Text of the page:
It happens sometimes like this: You send off an intention, strongly -- like a seed planted deeply -- but then more-or-less forget about it, so that when the fruit of that intention manifests, it’s a bit of a surprise.
So it was with David Godman’s No Mind, I Am The Self -- a book that I had heard about several months back, and felt inspired to order. Since the order was placed directly from a personal website, I had no idea from where it would be coming, nor how long it would take to arrive. Two or three weeks after ordering it, I had the thought one day that it hadn’t yet arrived, and that perhaps I should try to contact the author, but never quite followed through with that, and instead forgot about it again.
And then, one day last week, there was a strange-looking package in my mailbox which, when I saw the postmark from India (along with Indian customs declaration papers -- according to which the book was a “gift” -- folded and taped to the outside), realized must be the long-awaited book. And so it was.
A while back I reviewed Radhanath Swami’s The Journey Home: an autobiographical account of the author’s long and winding (and frequently harrowing) search for a spiritual guide. The book ends with the author formally entering into such a guru/disciple relationship -- though offers no details about the actual subsequent unfolding of that relationship.
No Mind, I Am The Self, on the other hand, devotes much less time to describing the events leading up to the meeting of the disciples with their spiritual mentors, than it does to describing the dynamics of the relationships themselves, and the insights that flowed forth from the awakened state that both were able to realize.
Though the book is authored by David Godman -- an Englishman who’s lived for decades now in India -- its subjects are Sri Lakshmana and Mathru Sri Sarada: two contemporary teachers, and Self-realized sages, within the Advaita Vedanta lineage of Ramana Maharshi. It’s one of eleven books that Godman has authored and/or edited -- all of which are highly-regarded and deeply appreciated by practitioners affiliated with Ramana’s teachings.
Like The Journey Home, I found No Mind, I Am The Self to be a fascinating account, as rich for its personal details as it was for its clearly articulated formulations of the core teachings of this particular lineage of Advaita Vedanta. Lakshaman Swamy is a direct disciple of the esteemed Ramana Maharshi, and Sarada his principle disciple and adopted daughter. Both were unique in having relatively short sadhanas: Sri Lakshmana woke up to his True Nature during one of his first several visits to Ramana; and Sri Sarada at the tender age of 18, three years after being accepted as a disciple of Lakshmana.
As described, Lakshmana’s relationship with Ramana was an unreservedly sweet and friendly (if largely impersonal) one: they reveled in each other’s presence, and all unfolded smoothly from that. The relationship between Lakshmana and Sarada, on the other hand, was fraught with difficulties, in large part due to the antagonistic attitude held toward Sarada by Lakshmana’s mother, who was a manager of sorts of his ashram, and was perpetually attempting to evict Sarada from the grounds.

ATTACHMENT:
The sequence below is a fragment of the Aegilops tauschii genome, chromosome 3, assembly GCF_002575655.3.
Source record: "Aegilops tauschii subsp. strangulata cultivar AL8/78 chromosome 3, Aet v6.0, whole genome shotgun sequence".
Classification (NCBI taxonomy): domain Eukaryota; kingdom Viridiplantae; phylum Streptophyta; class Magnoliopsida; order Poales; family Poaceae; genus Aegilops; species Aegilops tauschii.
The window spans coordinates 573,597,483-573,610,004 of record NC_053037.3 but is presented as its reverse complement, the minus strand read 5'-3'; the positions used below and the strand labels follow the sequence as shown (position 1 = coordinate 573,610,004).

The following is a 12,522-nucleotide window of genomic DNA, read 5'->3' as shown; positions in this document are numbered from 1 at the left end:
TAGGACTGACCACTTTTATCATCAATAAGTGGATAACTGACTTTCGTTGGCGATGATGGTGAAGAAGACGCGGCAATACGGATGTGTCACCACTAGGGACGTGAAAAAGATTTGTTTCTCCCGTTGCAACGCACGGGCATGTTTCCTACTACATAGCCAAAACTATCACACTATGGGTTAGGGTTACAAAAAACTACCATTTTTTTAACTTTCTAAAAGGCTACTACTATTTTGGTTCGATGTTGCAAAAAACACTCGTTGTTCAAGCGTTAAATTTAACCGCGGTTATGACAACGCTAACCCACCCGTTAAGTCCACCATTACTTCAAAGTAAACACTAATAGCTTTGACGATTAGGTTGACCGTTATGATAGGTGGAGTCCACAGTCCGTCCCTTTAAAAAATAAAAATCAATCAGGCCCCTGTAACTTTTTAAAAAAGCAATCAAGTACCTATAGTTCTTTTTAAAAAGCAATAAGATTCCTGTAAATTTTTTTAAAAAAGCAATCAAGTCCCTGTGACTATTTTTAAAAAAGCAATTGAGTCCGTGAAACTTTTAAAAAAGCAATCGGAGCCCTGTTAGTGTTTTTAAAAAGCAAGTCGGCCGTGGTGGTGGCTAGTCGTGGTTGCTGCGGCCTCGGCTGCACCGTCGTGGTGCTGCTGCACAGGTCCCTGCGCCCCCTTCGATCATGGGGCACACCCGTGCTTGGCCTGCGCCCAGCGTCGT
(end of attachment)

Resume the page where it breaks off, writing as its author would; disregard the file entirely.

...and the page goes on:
While I would never wish such difficulties upon anyone, I must admit to taking a certain kind of comfort in these reports of interpersonal challenge as an aspect of the process: a good reminder that any notion one might have that entering a spiritual path somehow guarantees one a trouble-free life is a notion not grounded in reality. If anything, a commitment to Truth seems not infrequently to begin a mental-emotional dredging process, inviting challenging situations to appear as mirrors to the practitioner’s stuck-places.
Though No Mind, I Am The Self is authored by Godman -- so technically speaking is a biography -- it includes extensive passages that are direct quotations of Lakshmana and Sarada’s teachings and question-and-answer periods, as well as passages from Sarada’s diary. As such, it very much has the feel of an autobiography, which I enjoyed. One of my favorite passages is the following, in which Lakshmana reflects upon the relationship between organized religion and Truth:
”The followers of different religions quarrel about truth because they have never experienced it. Most of them don’t even try to experience it; they are much happier quarreling, fighting and killing each other. The truth is actually very simple: when the individual self dies in the Heart, which is what happens if one successfully follows the quest, ‘Who am I?’, the Self alone remains, one without a second. That Self is truth, that self is God. What can be simpler than that? But people don’t want simplicity, they want something complicated so that they can argue and fight over it.”
So what exactly is this ‘Who am I?’ quest referred to in this quote? One thing that I really appreciated about this book was the clarity with which it presented this technique -- which allowed then for some interesting comparisons with what seem to be similar techniques within other contemplative traditions, Taoism included.